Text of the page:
Blockchain continues to occupy an unusual place in contemporary technology, with concepts such as “decentralization”, “transparency” and “immutability” continuing to alternate between a purely technical and an openly politicized meaning.
Certain blockchain proponents – at least those still anchored in the libertarian ethos that survived the technology’s roots in the Cypherpunk movement – continue to question the technology’s implementation for projects like government defense contracts, as well as its wider adoption into traditional financial banking systems was originally designed to get around.
Earlier this week, Cointelegraph reached out to several Fantom Foundation executives to reflect on the decisions and approaches of blockchain companies operating in government and institutional contexts that raise fundamental questions about the status of blockchain from a sociopolitical perspective.
Fantom recently announced a new public-private partnership with Tajiki’s Ministry of Industry for New Technologies to introduce a range of blockchain-based solutions across its IT infrastructure. The partnership is part of Fantom’s broader business strategy in Central and South Asia.
With regard to the incumbent Tajik government, citizens have long drawn attention to the abuses of the dictatorial regime of President Rahmon, which emerged from a brutal civil war after the collapse of the Soviet Union in the mid-1990s. The state media monopoly, the systematic suppression of political disagreements and the ban on the main opposition party, as well as the lack of civil and democratic freedoms, have forced many Tajiks to seek political asylum abroad.
Speaking to Cointelegraph, Barek Sekandari, Fantom’s Chief Government Relations Officer, said that Fantom’s decision to partner with different regimes despite its policies was based on the company’s priority to provide the populations of countries in underdeveloped economies with the same level of technological modernization as in all other countries there is the global north.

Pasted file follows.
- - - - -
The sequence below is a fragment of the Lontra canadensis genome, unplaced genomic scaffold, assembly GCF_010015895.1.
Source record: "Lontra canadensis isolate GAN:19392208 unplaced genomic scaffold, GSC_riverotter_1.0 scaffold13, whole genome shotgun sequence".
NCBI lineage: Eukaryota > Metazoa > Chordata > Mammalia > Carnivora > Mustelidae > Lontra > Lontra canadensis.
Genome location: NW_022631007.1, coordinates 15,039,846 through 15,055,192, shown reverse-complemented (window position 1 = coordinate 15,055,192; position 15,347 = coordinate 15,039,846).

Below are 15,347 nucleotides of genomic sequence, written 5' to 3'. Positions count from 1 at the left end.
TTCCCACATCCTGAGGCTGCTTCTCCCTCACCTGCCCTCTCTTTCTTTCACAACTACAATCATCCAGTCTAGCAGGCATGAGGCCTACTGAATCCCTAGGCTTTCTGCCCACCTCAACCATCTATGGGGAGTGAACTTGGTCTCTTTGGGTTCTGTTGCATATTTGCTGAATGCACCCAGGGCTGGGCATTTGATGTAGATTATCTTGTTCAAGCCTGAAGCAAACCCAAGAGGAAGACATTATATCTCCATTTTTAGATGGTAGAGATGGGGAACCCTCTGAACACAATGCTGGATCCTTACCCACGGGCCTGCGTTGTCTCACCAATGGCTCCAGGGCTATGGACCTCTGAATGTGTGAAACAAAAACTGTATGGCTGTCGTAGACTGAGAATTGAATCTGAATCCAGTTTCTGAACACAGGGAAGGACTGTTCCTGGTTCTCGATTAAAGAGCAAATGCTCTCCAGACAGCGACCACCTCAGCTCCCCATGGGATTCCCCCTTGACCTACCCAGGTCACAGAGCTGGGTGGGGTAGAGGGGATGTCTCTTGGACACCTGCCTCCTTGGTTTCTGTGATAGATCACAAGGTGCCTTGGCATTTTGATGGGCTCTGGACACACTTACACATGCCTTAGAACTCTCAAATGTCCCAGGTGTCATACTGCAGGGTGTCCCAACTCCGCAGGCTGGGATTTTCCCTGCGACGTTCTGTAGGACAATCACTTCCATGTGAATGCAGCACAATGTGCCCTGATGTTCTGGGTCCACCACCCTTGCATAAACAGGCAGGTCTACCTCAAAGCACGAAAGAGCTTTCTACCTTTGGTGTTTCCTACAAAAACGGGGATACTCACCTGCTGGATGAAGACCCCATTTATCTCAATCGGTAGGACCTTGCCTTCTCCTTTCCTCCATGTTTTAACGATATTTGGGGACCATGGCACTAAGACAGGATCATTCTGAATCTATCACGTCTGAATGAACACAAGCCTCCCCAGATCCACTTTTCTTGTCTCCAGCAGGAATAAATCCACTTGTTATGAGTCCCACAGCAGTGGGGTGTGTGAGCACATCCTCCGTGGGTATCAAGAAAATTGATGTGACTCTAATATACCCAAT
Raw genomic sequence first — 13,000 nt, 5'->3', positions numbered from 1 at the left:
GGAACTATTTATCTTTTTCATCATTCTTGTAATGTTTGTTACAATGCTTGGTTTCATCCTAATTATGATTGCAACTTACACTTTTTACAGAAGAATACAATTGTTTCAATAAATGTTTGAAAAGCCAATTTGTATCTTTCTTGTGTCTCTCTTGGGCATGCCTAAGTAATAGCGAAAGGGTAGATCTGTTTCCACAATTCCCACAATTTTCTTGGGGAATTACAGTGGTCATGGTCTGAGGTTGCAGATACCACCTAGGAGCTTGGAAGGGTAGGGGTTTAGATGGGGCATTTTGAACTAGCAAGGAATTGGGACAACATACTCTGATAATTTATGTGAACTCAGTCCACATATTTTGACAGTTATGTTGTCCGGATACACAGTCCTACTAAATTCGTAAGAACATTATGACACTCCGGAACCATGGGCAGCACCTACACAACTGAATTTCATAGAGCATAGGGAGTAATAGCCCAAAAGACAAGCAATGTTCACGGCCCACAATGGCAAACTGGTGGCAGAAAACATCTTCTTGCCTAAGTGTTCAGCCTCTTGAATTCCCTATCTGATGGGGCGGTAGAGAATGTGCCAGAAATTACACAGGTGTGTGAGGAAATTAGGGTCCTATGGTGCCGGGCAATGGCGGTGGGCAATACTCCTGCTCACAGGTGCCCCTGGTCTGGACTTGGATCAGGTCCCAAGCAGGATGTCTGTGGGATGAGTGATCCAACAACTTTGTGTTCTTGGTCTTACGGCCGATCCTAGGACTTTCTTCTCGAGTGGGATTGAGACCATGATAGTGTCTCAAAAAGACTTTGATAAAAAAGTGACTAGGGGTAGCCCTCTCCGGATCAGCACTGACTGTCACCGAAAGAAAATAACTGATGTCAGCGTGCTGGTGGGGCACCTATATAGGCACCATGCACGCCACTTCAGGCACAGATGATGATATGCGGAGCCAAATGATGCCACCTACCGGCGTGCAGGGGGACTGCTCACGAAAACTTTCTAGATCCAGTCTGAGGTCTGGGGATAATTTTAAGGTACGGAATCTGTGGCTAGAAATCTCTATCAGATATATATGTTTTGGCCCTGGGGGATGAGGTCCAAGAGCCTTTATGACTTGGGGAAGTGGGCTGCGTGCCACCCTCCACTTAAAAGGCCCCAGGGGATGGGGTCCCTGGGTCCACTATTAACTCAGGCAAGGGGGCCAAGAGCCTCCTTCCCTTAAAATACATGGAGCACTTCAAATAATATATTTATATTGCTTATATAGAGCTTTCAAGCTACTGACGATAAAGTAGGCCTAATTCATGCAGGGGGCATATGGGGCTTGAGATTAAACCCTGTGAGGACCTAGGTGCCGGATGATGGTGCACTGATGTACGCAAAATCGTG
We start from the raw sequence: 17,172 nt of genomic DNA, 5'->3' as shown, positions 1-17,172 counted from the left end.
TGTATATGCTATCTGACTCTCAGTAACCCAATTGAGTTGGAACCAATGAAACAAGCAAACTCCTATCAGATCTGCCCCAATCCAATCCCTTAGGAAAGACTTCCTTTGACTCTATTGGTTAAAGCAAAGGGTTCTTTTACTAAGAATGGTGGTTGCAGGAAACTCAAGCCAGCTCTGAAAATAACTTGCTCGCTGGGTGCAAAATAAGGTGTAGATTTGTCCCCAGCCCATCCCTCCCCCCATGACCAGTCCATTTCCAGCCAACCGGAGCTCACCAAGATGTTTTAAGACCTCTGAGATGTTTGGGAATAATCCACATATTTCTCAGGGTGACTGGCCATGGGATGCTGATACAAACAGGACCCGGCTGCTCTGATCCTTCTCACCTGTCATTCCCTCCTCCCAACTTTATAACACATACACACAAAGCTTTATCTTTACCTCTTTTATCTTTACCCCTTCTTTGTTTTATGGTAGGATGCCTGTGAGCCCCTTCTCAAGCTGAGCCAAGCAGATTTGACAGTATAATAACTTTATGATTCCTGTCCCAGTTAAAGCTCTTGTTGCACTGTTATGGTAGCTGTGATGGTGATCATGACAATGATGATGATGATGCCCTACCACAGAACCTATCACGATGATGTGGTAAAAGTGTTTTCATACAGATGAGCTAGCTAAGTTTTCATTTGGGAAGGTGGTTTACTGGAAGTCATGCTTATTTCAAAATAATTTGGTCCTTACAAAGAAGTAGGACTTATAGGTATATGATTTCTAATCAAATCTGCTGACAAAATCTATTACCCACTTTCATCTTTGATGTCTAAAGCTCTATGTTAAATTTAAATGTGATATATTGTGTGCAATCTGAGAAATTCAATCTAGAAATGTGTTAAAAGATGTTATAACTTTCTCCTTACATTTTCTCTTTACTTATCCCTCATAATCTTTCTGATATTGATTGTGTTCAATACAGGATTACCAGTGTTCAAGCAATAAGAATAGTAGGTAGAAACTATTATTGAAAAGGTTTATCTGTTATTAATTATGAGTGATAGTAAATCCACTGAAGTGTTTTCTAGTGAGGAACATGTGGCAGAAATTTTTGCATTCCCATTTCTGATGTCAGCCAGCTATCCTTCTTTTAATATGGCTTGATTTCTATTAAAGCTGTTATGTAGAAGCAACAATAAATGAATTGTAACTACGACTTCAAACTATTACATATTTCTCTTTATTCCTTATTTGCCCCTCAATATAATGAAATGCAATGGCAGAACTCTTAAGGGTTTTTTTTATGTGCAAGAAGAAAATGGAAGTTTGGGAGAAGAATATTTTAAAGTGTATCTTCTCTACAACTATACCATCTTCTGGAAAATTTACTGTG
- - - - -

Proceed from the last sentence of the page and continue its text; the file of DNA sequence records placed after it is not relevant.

Sekandari argued that for Fantom:
“Our goal is not to help these so-called regimes or whatever to be more repressive […] Our goal is to solve […] real problems […] There are many people who suffer from the state financial and health systems, supply chain management, education system, and paper money system. These are the problems that the general public faces on a daily basis. It is not the government as a whole, if you put it that way. “
As mentioned earlier, there are many blockchain companies that are choosing, for example, to enter into contracts with federal military authorities in the core of the global north, the United States, where innovative technologies are already widespread and widely available.
Sekandari also emphasized that Fantom not only works with the Tajik Ministry, but also coordinates its work with international organizations in the region, such as the Asian Development Bank and the United Nations.
Fantom’s previous engagements in Central Asia and South Asia also included signing a Memorandum of Understanding with Pakistan’s Punjab Prison Department to formalize the start of blockchain-based software implementations.
As in Tajikistan, Fantom’s decision to work with the authorities is difficult: Led by Imran Khan since 2018, the government has been criticized for its brutal repression of grassroots movements among students, farmers and teachers against the austerity measures of a 2019 IMF loan on condition a structural adjustment program.
When asked by Cointelegraph about Fantom’s decision to partner with the Pakistani state’s prison system management, Samuel Harcourt, Director of Asia Operations at Fantom, replied that improving transparency and data integrity, regardless of the institutional context, remains an important matter.
As part of another project in the region, Fantom continues to work with the Afghan Ministry of Health, including work on a blockchain-based product to prevent the spread of counterfeit medicines. Michael Kong, CEO of Fantom, told Cointelegraph that this is where the benefits of a blockchain system become particularly apparent, given that 40% of medicines in Afghanistan are counterfeit and therefore most citizens cannot trust the quality of their procurement from local pharmacies.